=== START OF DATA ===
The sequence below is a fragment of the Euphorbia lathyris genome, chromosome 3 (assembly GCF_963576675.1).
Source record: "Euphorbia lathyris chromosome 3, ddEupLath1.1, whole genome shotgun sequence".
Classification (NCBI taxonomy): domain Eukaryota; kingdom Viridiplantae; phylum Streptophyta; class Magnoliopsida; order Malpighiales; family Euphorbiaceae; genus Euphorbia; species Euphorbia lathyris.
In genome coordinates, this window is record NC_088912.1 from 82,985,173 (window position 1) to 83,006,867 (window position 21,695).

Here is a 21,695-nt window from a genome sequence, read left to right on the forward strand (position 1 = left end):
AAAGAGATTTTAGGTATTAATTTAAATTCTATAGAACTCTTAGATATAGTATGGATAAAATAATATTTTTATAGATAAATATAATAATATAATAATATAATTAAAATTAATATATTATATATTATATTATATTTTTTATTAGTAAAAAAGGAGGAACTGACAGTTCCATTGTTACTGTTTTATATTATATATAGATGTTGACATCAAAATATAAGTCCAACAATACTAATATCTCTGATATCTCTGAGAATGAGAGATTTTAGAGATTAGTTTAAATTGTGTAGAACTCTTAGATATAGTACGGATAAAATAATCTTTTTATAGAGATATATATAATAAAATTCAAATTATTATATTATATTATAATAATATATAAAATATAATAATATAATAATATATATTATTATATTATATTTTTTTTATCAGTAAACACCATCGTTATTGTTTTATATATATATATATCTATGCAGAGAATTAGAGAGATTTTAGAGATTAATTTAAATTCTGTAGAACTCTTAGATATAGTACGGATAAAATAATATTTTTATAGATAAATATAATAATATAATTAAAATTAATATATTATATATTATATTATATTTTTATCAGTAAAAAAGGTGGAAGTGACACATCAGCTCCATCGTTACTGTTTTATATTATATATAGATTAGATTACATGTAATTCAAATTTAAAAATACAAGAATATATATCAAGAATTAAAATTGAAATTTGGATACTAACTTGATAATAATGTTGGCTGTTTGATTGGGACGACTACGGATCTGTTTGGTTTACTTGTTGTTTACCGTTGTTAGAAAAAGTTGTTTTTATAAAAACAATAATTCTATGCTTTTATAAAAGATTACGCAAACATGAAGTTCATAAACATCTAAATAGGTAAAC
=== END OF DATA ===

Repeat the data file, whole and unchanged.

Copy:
The sequence below is a fragment of the Euphorbia lathyris genome, chromosome 3 (assembly GCF_963576675.1).
Source record: "Euphorbia lathyris chromosome 3, ddEupLath1.1, whole genome shotgun sequence".
Classification (NCBI taxonomy): domain Eukaryota; kingdom Viridiplantae; phylum Streptophyta; class Magnoliopsida; order Malpighiales; family Euphorbiaceae; genus Euphorbia; species Euphorbia lathyris.
In genome coordinates, this window is record NC_088912.1 from 82,985,173 (window position 1) to 83,006,867 (window position 21,695).

Here is a 21,695-nt window from a genome sequence, read left to right on the forward strand (position 1 = left end):
AAAGAGATTTTAGGTATTAATTTAAATTCTATAGAACTCTTAGATATAGTATGGATAAAATAATATTTTTATAGATAAATATAATAATATAATAATATAATTAAAATTAATATATTATATATTATATTATATTTTTTATTAGTAAAAAAGGAGGAACTGACAGTTCCATTGTTACTGTTTTATATTATATATAGATGTTGACATCAAAATATAAGTCCAACAATACTAATATCTCTGATATCTCTGAGAATGAGAGATTTTAGAGATTAGTTTAAATTGTGTAGAACTCTTAGATATAGTACGGATAAAATAATCTTTTTATAGAGATATATATAATAAAATTCAAATTATTATATTATATTATAATAATATATAAAATATAATAATATAATAATATATATTATTATATTATATTTTTTTTATCAGTAAACACCATCGTTATTGTTTTATATATATATATATCTATGCAGAGAATTAGAGAGATTTTAGAGATTAATTTAAATTCTGTAGAACTCTTAGATATAGTACGGATAAAATAATATTTTTATAGATAAATATAATAATATAATTAAAATTAATATATTATATATTATATTATATTTTTATCAGTAAAAAAGGTGGAAGTGACACATCAGCTCCATCGTTACTGTTTTATATTATATATAGATTAGATTACATGTAATTCAAATTTAAAAATACAAGAATATATATCAAGAATTAAAATTGAAATTTGGATACTAACTTGATAATAATGTTGGCTGTTTGATTGGGACGACTACGGATCTGTTTGGTTTACTTGTTGTTTACCGTTGTTAGAAAAAGTTGTTTTTATAAAAACAATAATTCTATGCTTTTATAAAAGATTACGCAAACATGAAGTTCATAAACATCTAAATAGGTAAAC